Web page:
Agrowing recognition of the importance of creative industries to Canada’s economy, led the government to release a significant amount in funding for the extension and refurbishment of the Ontario College of Art & Design. The old facilities it used to occupy, bordered to the west by the historic Grange Park and to the south by Ontario’s Art Gallery, lacked good quality workshops and exhibition space, so a surface parking area on an adjacent plot was chosen as the site for the addition.
The new College of Art & Design, conceived after a period of consultation during which students, college staff and local residents were able to participate actively, is materialized as a double-height volume, a sort of horizontal skyscraper, which goes up nine stories above ground level and the premises of the existing college, supported off by twelve spindly multicolored legs. Though the brief clearly exceeded the regulations concerning the built volume and maximum height permitted, the City of Toronto finally gave the green light to a scheme that allowed to extend the park, to preserve the views of the neighbors and to create a public space under the building.
This uninhibited and pop version of the famous cloudhangers designed by El Lissitzky was carried out entirely with standard construction elements. The hovering box, like a large flying tabletop, is formed by a metallic structure clad in a white field of aluminum panels and a random pattern of black squares and rectangles, creating a pixilated effect. Aside from the five facades appropriate to the most demanding architecture, the building has a sixth facade which can be seen from the ground and that performs as a lively ceiling for the new public space. The way the pixilated surface wraps around to the underside of the building and the alternating position of windows in each level helps to make the box read as a single elevated volume. Internally, two spacious floors house the facilities of the new college, arranging classrooms and workspaces around the perimeter, and leaving the circulation spine in the central areas.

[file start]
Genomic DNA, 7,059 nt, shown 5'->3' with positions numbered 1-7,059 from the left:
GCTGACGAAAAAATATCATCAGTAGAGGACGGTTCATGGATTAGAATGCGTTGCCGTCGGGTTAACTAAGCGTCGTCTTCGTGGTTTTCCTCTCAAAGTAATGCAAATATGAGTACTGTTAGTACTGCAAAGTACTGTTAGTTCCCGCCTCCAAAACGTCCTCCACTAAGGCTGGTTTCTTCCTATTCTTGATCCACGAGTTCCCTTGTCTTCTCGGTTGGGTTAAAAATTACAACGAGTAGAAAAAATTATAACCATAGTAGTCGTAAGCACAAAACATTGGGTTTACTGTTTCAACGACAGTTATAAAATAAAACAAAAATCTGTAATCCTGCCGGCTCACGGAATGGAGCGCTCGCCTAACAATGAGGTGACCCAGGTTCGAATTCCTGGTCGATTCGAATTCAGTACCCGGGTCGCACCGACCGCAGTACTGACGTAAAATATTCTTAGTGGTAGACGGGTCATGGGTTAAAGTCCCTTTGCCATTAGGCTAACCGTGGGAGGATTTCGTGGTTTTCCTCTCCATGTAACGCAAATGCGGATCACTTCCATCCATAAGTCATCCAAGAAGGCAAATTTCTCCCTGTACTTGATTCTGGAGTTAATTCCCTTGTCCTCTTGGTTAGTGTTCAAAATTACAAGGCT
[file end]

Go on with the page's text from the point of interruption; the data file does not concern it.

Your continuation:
The multicolored stilts of 29 meters in length and oversized diameter which compose the vertical structure could only be manufactured with the same steel pipe commonly available to the oil industry, and once finished, had to be hauled 120 kilometers to the site, where the concrete cores had already been erected... [+]
Ontario College of Art & Design
Will Alsop, Robbie/Young + Wright
Jonathan Leah, Isabel Brebbia, Oliver Blumschein, Christian Harrup, Anthony Murray, Stephen Swain, Lilli Pschill, Sven Steiner
Carruthers & Wallace (estructura structure); YWLA (paisajismo landscape); PHA (gestión project management); Sterling Finlayson (diseño urbano urban design); Air Coustics (acústica acoustics)
PCL Constructors Canada
R. Johnson/Interior Images